Nearly a million Belgians have donated money to get a baby lifesaving gene therapy for an otherwise fatal condition.
The drug, Zolgensma, is not yet approved for use in Europe, so the frantic parents’ only option is to travel to the U.S. and pay full price – $2.1 million.
Without it, Pia Boehnke could die by age 2 from Type 1 spinal muscular atrophy (SMA), a genetic condition affecting the spinal cord nerves, according to the National Library of Medicine in the U.S. It weakens muscles, making it hard to move, breathe and swallow. SMA type 1, also known as Werdnig-Hoffmann disease, is a severe but the most common form of the condition, the library says.
“Most children with spinal muscular atrophy type I do not survive past early childhood due to respiratory failure,” the library says.
Pia was first diagnosed at 4 months old after her mother, Ellen De Meyer, realized something was amiss in her daughter’s developmental markers. She wasn’t moving around much and still could not hold up her head.
“SMA. 3 letters that changed our lives,” De Meyer wrote back in July upon launching the website geared toward saving her daughter’s life.
Pia’s family has launched a fund-raising campaign and website both to raise awareness and to obtain the money for their daughter’s treatment.
For now, a new drug, Spinraza, is keeping her alive, says her family on the infant’s GoFundMe site. Recently, though, “a wonderous medicine was invented, called Zolgensma,” says the site, which her parents wrote in her first-person voice. “It’s a gene-therapy, administered in one shot, that will put the SMN-1 gene I’m missing into my DNA. The first results of this medicine are very promising. I could lead a long, beautiful life, in which I might even learn to walk, or at least be more independent.”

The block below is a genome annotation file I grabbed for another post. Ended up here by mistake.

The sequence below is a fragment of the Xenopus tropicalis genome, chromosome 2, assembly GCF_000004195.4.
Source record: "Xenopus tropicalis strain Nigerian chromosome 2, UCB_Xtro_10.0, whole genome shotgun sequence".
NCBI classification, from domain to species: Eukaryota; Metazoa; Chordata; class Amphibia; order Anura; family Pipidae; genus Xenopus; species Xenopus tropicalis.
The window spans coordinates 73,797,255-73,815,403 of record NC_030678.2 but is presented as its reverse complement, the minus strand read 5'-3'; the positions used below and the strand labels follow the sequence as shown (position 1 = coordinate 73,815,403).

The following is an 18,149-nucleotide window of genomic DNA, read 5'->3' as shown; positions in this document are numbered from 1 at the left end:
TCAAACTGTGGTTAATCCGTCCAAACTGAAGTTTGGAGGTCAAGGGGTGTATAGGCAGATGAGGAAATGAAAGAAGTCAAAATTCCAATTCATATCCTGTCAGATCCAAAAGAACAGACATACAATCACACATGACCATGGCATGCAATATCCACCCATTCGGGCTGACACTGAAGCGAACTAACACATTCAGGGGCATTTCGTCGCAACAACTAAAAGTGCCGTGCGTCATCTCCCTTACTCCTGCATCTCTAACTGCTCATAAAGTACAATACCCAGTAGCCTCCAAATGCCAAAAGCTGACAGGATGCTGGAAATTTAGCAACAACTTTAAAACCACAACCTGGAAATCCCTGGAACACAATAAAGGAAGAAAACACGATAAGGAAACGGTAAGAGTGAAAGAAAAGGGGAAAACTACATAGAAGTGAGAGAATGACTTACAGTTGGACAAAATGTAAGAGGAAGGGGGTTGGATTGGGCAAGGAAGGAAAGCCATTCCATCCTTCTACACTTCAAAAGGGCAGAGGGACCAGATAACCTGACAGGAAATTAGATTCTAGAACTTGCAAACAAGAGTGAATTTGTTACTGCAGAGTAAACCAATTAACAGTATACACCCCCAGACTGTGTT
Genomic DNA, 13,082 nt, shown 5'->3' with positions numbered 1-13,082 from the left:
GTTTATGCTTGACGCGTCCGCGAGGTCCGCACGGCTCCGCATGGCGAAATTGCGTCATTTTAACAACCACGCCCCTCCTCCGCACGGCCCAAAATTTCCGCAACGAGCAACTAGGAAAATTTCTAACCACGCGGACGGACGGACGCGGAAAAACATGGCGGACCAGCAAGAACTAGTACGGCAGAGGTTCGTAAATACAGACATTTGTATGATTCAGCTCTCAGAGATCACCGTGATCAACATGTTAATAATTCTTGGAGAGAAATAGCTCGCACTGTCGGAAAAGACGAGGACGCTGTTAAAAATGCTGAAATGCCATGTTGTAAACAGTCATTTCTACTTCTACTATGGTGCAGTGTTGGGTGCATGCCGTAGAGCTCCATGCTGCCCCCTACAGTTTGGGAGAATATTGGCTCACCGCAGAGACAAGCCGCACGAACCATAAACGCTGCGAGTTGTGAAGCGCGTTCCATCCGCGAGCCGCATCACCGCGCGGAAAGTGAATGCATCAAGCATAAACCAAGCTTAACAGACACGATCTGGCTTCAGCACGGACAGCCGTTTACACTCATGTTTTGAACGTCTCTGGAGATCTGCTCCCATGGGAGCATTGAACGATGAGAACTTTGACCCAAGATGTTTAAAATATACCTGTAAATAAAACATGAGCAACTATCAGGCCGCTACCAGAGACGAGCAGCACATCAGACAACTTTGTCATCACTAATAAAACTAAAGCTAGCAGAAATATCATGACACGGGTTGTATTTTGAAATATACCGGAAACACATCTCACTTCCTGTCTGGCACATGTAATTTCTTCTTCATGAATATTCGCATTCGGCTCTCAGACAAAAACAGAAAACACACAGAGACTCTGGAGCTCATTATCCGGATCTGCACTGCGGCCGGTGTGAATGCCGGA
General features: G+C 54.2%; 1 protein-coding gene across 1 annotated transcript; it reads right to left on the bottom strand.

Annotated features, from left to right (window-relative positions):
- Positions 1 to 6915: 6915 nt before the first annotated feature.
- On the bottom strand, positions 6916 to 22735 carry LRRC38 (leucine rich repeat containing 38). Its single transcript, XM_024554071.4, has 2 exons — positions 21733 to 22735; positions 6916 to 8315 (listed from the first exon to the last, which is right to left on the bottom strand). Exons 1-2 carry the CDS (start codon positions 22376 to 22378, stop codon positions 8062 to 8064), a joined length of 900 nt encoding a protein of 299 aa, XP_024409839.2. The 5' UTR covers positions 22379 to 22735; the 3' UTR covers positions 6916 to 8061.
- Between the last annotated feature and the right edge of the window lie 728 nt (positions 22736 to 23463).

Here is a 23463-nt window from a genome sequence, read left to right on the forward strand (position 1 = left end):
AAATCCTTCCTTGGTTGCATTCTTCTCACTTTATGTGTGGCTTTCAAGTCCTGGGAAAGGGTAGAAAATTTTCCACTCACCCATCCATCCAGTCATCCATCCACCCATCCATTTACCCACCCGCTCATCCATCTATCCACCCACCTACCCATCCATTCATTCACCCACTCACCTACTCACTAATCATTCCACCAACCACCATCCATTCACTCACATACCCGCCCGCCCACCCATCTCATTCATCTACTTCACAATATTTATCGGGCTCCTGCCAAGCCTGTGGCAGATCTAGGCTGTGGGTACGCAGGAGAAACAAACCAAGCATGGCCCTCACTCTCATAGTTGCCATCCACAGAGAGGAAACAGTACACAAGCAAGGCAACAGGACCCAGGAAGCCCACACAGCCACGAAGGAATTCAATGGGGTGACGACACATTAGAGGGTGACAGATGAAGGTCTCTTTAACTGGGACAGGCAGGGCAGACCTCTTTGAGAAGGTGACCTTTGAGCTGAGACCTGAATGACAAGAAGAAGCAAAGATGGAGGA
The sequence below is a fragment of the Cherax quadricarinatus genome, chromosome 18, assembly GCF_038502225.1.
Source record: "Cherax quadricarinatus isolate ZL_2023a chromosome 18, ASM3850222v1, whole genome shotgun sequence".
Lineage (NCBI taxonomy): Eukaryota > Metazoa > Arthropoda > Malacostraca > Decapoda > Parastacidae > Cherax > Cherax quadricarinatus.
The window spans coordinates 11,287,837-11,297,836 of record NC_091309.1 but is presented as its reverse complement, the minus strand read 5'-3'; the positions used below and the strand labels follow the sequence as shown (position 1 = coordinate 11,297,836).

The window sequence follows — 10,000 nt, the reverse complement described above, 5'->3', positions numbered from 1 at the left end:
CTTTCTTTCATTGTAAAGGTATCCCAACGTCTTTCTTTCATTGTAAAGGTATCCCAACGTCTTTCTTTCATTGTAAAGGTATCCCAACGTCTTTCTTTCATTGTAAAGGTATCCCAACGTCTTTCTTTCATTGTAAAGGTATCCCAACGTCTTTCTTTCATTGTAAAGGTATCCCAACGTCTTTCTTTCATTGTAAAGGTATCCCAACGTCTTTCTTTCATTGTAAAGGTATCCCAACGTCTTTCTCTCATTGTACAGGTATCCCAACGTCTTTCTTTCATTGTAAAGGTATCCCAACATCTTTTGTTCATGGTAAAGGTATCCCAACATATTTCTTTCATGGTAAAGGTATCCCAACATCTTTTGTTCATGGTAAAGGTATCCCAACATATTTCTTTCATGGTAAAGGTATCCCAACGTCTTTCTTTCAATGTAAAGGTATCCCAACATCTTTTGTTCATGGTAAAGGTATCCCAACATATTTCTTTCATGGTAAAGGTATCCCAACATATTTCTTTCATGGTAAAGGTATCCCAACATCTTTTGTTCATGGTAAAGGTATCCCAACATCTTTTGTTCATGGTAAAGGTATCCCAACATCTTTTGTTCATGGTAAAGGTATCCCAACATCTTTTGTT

The catch? It’s not yet approved for use in the European Union, so is not available on that side of the Pond. The U.S. Food and Drug Administration (FDA) has approved it, and it’s available here. But since it’s not an option in Europe, it’s not covered by the Meyer-Boehnkes’ insurance. Hence the $2 million price tag, which even Swiss manufacturer Novartis can’t reduce, according to BBC News.
The treatment is a “one-off, transformative therapy for an extremely rare disease,” the company told BBC News. “We are aware of Pia and the efforts to facilitate her access to treatment. We also recognize that patients and families around the world are interested in gaining access to treatment as quickly as possible.”
The tot missed the deadline for a clinical trial by two weeks, her parents said.
“I’m currently the only child in Belgium not in such a trial, and thus the only one that doesn’t get this medicine,” the fund-raising writeup says.
As of Wednesday, more than 950,000 Belgians had donated enough for a single course of treatment, reported BBC News. There were two funding mechanisms, a text-messaging donation app and the GoFundMe site.
The family plans to travel to the U.S. for treatment as soon as the money hits their account
“It is overwhelming that a country can come together for something like this,” De Meyer told VRT News in Belgium, according to BBC News. “The fact that this happens in two days is insane.”